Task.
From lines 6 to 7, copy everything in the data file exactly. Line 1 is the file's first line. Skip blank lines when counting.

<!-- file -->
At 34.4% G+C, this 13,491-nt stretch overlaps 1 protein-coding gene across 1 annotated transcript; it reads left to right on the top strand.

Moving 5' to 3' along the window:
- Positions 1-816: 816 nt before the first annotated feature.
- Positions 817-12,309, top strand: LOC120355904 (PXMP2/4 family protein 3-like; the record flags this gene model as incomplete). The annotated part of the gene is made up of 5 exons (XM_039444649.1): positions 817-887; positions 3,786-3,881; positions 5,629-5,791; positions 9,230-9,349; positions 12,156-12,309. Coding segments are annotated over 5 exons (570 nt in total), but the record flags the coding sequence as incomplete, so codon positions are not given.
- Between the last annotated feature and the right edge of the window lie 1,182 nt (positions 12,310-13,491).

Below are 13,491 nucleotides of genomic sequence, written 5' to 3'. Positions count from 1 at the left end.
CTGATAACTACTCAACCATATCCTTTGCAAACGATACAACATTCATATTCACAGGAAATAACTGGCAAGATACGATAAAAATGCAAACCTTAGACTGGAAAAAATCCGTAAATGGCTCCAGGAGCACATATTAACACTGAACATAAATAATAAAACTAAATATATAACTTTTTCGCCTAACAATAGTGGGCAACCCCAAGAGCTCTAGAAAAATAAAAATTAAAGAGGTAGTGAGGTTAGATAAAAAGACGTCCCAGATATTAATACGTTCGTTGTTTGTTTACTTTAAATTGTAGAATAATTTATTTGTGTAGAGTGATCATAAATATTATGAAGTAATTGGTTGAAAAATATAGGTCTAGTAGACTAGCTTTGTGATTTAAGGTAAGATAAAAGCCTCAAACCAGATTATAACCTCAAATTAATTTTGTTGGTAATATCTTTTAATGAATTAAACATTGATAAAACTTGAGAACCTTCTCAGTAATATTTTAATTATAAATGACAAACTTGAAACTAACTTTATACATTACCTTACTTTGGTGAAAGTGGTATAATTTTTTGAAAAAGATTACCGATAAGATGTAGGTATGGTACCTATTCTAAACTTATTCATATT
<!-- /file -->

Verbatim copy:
Below are 13,491 nucleotides of genomic sequence, written 5' to 3'. Positions count from 1 at the left end.
CTGATAACTACTCAACCATATCCTTTGCAAACGATACAACATTCATATTCACAGGAAATAACTGGCAAGATACGATAAAAATGCAAACCTTAGACTGGAAAAAATCCGTAAATGGCTCCAGGAGCACATATTAACACTGAACATAAATAATAAAACTAAATATATAACTTTTTCGCCTAACAATAGTGGGCAACCCCAAGAGCTCTAGAAAAATAAAAATTAAAGAGGTAGTGAGGTTAGATAAAAAGACGTCCCAGATATTAATACGTTCGTTGTTTGTTTACTTTAAATTGTAGAATAATTTATTTGTGTAGAGTGATCATAAATATTATGAAGTAATTGGTTGAAAAATATAGGTCTAGTAGACTAGCTTTGTGATTTAAGGTAAGATAAAAGCCTCAAACCAGATTATAACCTCAAATTAATTTTGTTGGTAATATCTTTTAATGAATTAAACATTGATAAAACTTGAGAACCTTCTCAGTAATATTTTAATTATAAATGACAAACTTGAAACTAACTTTATACATTACCTTACTTTGGTGAAAGTGGTATAATTTTTTGAAAAAGATTACCGATAAGATGTAGGTATGGTACCTATTCTAAACTTATTCATATT